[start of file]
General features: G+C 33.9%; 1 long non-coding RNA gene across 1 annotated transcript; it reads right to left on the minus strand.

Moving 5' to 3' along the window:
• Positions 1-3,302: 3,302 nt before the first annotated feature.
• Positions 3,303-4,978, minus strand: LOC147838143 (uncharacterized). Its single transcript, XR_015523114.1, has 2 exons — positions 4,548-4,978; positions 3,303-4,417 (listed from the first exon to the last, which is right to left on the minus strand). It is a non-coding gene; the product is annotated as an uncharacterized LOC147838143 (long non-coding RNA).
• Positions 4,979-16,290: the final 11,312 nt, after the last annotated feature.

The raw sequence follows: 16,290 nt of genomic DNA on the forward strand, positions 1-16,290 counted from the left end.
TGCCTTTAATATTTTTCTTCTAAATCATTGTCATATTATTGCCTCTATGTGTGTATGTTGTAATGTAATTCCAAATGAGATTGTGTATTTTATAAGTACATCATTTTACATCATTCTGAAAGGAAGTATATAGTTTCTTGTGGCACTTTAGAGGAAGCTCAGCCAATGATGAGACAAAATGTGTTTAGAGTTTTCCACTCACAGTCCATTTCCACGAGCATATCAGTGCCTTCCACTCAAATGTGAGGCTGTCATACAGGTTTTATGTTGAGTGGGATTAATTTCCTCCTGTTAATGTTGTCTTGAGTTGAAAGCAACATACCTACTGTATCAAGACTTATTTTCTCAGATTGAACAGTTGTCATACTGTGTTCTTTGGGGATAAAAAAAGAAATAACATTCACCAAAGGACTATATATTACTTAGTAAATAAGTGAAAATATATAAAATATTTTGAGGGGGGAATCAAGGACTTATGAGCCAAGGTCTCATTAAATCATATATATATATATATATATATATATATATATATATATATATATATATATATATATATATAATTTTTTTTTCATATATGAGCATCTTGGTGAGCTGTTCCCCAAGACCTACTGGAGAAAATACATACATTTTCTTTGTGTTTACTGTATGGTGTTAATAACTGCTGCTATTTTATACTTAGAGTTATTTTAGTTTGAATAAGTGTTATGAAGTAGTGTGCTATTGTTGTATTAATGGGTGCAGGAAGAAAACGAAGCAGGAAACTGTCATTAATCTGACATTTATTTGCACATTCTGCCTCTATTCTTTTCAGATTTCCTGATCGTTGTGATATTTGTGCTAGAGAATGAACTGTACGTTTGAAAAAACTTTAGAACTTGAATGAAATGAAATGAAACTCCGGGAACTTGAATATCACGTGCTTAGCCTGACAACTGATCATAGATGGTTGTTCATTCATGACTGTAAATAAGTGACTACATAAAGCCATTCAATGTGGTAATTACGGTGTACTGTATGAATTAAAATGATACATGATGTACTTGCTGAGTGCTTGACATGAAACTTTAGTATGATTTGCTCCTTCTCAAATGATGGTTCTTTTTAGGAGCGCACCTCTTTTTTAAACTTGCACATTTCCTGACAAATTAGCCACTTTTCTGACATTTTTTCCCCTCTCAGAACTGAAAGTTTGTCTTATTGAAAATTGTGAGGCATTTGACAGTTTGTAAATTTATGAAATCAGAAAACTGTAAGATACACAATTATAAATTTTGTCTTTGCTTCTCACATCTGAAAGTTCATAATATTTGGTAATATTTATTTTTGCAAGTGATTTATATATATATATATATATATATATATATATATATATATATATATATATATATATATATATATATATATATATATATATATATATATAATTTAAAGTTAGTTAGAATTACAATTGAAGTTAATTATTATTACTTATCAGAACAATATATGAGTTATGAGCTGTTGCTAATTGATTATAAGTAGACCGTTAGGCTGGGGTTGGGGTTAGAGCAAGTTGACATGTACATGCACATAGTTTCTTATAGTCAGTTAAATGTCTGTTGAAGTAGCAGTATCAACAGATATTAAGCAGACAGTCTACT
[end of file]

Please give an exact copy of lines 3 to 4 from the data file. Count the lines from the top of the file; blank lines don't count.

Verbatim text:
• Positions 1-3,302: 3,302 nt before the first annotated feature.
• Positions 3,303-4,978, minus strand: LOC147838143 (uncharacterized). Its single transcript, XR_015523114.1, has 2 exons — positions 4,548-4,978; positions 3,303-4,417 (listed from the first exon to the last, which is right to left on the minus strand). It is a non-coding gene; the product is annotated as an uncharacterized LOC147838143 (long non-coding RNA).